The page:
Maximising the ROI in Kubernetes

November 23, 2022 08:42
Photo: Reuters

IT decision makers are always looking out for the best way to stay ahead of the competition whilst finding the best return on investment (ROI) for any technology venture. Understanding the complexity of Kubernetes, the potential it has for your business and how to integrate it into current practices is crucial to maximise investments. Here are some thoughts on what IT leaders should consider before jumping on board the Kubernetes train.

As more enterprise businesses in AJP migrate their systems to the increasingly popular and progressive Kubernetes open-source platform, leadership executives are weighing up the costs of switching from outdated, less flexible infrastructures to a more streamlined architecture. Meanwhile start-ups are looking at their cloud-based choices and likely to opt for Kubernetes to keep up with comparable businesses whose technology is leading-edge.

With applications increasingly moving to the cloud, expectations are that cloud spending will outpace non-cloud IT infrastructure spending for the first time by the end of this year, according to the International Data Corporation (IDC). The IDC also reported a significant rise in spending on computer and storage infrastructure products for cloud deployments in Q1 of 2022. The IDC notes that this growth is a continuation of year-on-year spending increases in shared and dedicated cloud infrastructure products, despite supply-chain obstacles such as component shortages and transportation network disruptions.

It's a fast-moving trajectory that’s tantamount to “jump on board or you’ll miss your train”. Therefore businesses are looking at their likely outlay, especially as the investment under consideration goes beyond just financial. Adopting a new infrastructure requires a big spend on time, allowing for education, risk analysis and then, in turn, the money to spend on aligned products to ensure the enterprise is getting the best out of its new technological base, especially in the data storage and security space.

Given Kubernetes and its containerised cloud-based approach is an entirely new language for many, (particularly enterprises that originated in site-based architecture systems and have been lagging in the move to the cloud, or only gradually moving into hybrid infrastructures), the education piece for an entirely new business technology like Kubernetes is substantial. But that essential learning should be viewed as an investment that reaps the biggest rewards. Investing in people in any enterprise is valuable spending and the more knowledgeable and comfortable every active user becomes, the easier it is for them to perform the actual work that will raise revenue, so training is key. There is no better adage to employ here than that old favourite: knowledge is power.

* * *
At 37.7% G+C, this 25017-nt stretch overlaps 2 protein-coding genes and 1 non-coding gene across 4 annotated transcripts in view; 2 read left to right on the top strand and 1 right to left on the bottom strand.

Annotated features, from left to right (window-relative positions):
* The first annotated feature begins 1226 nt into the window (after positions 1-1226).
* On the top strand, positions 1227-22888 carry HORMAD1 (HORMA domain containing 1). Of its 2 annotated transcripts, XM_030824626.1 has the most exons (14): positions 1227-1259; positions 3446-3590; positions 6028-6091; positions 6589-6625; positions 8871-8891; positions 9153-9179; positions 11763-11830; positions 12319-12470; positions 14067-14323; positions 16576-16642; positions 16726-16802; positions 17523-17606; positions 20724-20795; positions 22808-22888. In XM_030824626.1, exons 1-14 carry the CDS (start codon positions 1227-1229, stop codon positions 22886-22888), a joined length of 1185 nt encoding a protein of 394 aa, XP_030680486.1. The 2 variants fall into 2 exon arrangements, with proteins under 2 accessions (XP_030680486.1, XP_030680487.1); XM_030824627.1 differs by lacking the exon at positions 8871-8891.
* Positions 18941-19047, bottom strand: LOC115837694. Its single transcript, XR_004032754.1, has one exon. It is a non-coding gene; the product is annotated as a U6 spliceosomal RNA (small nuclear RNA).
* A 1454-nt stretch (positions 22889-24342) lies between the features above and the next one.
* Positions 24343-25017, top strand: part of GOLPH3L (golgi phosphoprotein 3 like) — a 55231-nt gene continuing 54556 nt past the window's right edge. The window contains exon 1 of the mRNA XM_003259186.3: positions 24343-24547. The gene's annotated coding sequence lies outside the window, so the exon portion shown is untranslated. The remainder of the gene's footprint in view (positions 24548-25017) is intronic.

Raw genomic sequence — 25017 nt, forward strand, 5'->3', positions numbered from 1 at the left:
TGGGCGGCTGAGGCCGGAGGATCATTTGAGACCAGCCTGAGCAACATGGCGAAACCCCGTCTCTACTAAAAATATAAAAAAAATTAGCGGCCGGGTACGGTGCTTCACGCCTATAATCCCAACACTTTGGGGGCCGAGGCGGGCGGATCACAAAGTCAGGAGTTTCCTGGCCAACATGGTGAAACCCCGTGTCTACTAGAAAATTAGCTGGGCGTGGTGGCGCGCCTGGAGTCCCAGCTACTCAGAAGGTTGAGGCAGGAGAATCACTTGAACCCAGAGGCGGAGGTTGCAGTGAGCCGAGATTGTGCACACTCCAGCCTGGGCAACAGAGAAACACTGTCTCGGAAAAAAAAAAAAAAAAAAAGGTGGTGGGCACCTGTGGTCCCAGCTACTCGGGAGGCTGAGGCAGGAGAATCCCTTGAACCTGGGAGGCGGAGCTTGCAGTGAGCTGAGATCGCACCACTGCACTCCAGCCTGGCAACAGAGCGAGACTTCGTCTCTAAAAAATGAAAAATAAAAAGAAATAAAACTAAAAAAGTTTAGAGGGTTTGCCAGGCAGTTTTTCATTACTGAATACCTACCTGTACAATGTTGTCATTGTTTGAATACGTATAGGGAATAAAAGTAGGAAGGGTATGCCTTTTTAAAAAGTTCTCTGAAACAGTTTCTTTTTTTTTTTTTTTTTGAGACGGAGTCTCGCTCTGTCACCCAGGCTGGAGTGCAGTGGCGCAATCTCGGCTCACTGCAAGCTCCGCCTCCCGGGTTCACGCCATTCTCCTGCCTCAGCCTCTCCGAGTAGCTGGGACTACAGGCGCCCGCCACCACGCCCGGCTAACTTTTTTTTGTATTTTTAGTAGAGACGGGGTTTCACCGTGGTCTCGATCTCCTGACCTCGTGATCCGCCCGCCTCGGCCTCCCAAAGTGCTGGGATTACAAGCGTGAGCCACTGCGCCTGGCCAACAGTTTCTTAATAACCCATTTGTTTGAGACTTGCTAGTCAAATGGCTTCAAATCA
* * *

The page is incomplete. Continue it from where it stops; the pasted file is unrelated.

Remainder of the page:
In any business, assessing the importance of the learning curve in tandem with the personnel’s actual interface with the subject will help in financial and time budgeting. Where a move to Kubernetes directly impacts the architecture engineering, development and programming hub of the organisation’s business, these are the people that need to get across the new technology first. From there on, an as-needs process of education can be filtered through the company to ameliorate output without too much downtime.

Equally important alongside people knowledge is data storage and security; an entirely new operating system is going to require a re-think of how adaptable the enterprise’s existing data management system is. Now more than ever, businesses are tightening their security against the threats of ransomware and cyber-attacks. It’s vital to do an audit of existing data management and if the current service provider is not set up to move the system across to a Kubernetes-compatible model then a re-think and cost analysis of data solutions will be in order.

It should quickly become evident that the efficiencies of the scalable cloud-based infrastructure that Kubernetes offers will save time and money while boosting productivity, alleviating any headaches around investment. Education and employing tailor-made data management and protection strategies will ensure that a savvy enterprise travels well on its rapidly evolving business journey.

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Senior Global Technologist, Veeam